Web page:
For years, Brussels sprouts were the vegetable everyone loved to hate. More recently, however, the hardy vegetable made a comeback, with trendy restaurants featuring these tasty "tiny cabbages" on their menus.
Those little cabbages grow along the stem of the plant, starting at the base and working upward. The taste is, indeed, similar to cabbage (though milder), and the texture is similar but denser.
Named after the capital of Belgium, where they were grown in the 13th century, Brussels sprouts were cultivated from the wild cabbage. In the United States, commercial production began around 1800 in Louisiana, where they were introduced by French settlers. California began production in the 1940s. They're also grown commercially on Long Island and in Ontario and Mexico.
Brussels sprouts contain high levels of dietary fiber and vitamins K and C. In fact, a 3-ounce serving of sprouts contains four times more vitamin C than an orange. They're also a very good source of folate, manganese, potassium, vitamins A and B6, thiamin, protein, magnesium, riboflavin, vitamin E, copper and calcium. They're a good source of omega-3 fatty acids, iron and phosphorus.
There are over 100 varieties of Brussels sprouts, which belong to the same cruciferous species as cabbage, collard greens, broccoli, kale and kohlrabi.
Popular varieties bred specifically for flavor include Kryptus, Albaru and Brodie. Long-Island (a variety introduced in the 1890s and long popular) is sweet and compact. Confidant is an early California variety, and Genius and Cobus are later-season varieties, tolerant of colder weather. Hybrid varieties include Bubbles, Jade Cross, Oliver, Prince Marvel, Royal Marvel and Valiant.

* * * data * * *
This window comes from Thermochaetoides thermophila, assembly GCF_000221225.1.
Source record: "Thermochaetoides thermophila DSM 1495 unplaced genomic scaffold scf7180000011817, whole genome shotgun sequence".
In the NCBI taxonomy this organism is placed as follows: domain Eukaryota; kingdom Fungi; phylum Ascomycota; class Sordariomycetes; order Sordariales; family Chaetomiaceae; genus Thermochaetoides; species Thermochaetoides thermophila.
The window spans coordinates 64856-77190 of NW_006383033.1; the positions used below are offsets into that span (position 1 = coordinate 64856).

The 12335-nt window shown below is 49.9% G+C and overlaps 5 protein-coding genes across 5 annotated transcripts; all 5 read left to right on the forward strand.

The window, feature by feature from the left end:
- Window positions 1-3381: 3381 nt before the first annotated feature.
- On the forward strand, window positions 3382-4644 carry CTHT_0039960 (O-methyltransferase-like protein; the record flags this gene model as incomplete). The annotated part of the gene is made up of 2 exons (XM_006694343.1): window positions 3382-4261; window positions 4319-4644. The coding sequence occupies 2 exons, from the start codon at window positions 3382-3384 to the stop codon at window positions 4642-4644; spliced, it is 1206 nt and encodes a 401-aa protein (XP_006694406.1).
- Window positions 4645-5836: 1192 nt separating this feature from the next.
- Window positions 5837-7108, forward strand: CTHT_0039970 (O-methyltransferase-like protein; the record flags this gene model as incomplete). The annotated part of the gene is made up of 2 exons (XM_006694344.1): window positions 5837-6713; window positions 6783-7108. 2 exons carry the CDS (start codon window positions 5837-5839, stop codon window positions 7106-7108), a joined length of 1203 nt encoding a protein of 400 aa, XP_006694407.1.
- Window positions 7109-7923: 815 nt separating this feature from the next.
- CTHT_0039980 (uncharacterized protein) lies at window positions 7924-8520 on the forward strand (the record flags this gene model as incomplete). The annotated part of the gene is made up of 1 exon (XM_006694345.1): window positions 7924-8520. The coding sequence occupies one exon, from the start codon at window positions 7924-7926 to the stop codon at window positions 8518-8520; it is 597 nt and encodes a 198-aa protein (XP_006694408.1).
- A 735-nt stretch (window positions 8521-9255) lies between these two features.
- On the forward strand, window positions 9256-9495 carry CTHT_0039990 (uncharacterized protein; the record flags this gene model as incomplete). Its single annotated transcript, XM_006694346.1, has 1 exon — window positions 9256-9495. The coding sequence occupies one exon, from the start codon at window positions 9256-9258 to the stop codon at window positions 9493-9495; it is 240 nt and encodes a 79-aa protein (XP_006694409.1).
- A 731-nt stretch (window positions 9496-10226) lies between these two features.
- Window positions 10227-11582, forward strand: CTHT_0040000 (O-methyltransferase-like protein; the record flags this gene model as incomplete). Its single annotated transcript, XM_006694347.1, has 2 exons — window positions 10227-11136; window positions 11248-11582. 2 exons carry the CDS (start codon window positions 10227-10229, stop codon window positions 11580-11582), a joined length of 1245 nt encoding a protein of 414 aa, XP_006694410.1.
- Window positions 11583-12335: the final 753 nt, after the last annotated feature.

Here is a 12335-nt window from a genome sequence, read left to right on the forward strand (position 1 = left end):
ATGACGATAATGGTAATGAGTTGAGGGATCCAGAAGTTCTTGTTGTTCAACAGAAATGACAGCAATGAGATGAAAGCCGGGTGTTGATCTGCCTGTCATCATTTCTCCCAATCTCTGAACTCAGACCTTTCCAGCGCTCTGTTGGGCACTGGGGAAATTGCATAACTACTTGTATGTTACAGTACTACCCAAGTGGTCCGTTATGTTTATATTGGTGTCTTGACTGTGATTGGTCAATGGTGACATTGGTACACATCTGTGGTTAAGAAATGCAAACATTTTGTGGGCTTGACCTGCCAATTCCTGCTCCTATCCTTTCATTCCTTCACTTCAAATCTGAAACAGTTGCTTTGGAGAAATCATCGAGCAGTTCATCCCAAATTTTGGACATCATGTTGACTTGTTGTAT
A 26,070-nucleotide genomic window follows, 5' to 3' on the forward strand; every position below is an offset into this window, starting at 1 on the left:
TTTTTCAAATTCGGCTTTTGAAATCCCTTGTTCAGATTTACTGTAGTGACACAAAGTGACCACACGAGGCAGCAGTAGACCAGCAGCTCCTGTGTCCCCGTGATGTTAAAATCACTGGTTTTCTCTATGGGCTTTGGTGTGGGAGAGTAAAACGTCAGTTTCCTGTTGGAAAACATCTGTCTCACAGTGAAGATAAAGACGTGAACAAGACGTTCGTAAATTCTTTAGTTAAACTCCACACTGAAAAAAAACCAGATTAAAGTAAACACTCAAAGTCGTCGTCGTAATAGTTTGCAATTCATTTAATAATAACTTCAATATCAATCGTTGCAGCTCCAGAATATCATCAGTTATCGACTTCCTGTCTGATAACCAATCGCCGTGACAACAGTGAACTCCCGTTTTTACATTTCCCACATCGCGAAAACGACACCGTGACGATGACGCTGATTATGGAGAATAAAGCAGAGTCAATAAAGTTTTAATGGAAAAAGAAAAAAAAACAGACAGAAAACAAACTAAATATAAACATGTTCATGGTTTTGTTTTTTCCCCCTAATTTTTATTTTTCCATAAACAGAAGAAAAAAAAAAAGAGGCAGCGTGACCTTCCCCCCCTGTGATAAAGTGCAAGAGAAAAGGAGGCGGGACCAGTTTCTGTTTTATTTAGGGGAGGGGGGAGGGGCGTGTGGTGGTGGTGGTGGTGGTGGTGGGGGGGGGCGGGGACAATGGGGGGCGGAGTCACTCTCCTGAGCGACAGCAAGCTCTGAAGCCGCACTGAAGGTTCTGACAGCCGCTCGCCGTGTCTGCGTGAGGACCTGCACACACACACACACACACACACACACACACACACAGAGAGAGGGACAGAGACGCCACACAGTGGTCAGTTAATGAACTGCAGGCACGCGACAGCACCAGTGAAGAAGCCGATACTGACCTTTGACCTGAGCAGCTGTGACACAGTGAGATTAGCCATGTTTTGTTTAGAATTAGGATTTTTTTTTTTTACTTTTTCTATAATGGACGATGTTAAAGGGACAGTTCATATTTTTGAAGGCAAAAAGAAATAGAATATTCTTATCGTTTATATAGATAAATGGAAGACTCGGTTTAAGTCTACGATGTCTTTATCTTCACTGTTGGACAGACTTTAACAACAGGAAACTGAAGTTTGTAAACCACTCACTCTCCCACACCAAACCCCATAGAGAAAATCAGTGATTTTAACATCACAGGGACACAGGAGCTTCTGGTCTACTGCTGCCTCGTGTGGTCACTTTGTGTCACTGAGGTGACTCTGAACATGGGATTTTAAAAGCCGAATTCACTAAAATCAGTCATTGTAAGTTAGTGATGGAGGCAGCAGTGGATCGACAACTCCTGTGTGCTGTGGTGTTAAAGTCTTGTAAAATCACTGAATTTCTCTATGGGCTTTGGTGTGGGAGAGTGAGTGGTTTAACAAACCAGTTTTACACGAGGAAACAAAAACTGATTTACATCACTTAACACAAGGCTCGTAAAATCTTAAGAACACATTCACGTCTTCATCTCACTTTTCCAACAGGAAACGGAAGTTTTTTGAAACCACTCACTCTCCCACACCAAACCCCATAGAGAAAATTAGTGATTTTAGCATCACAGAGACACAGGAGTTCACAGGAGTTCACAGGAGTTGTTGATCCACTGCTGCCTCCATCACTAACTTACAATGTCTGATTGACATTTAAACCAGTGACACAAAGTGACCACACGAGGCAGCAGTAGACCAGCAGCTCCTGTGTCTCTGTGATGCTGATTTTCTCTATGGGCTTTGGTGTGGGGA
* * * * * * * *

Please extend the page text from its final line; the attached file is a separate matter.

There are many ways to prepare Brussels sprouts. They can be steamed, roasted, sautéed, grilled or deep-fried. Some cooks like to cut an "x" in the bottom of each sprout before cooking, to maintain an even texture.
Try chopping the sprouts roughly and sautéing in olive oil and a little broth, then topping with toasted slivered almonds to bring out their naturally sweet and nutty flavors. Or steam until just tender and toss the hot sprouts with a pat of butter and a teaspoon of your favorite mustard for a healthy side dish with big flavor. Prepare these Orange-Glazed Brussels Sprouts as a side dish, or double the glaze and serve them over pasta for a stellar main dish.
Roasting brings out their sweetness and provides a tasty pasta or pizza topping, sandwich filler or side salad (toss with any vinaigrette). Simply drizzle with olive oil and roast like so: Mediterranean Roasted Vegetables. You might also season them with basil, oregano and garlic to enhance the Mediterranean flavor.
Roasted Fall Vegetables in Cheddar Crust features roasted leeks, fennel and broccoli or Brussels sprouts with a black olive tapenade in a cheddar cheese crust.
Brussels sprouts are in season from autumn to early spring, though they're available year round.
Look for firm, compact sprouts with vivid green color. Avoid yellow or wilted leaves. Purchase sprouts of equal size so that they'll cook evenly.
Store unwashed sprouts in a plastic or vegetable bag in the refrigerator crisper for three to five days—though they taste best eaten as soon after harvest as possible. The sprouts can be blanched and frozen for up to a year.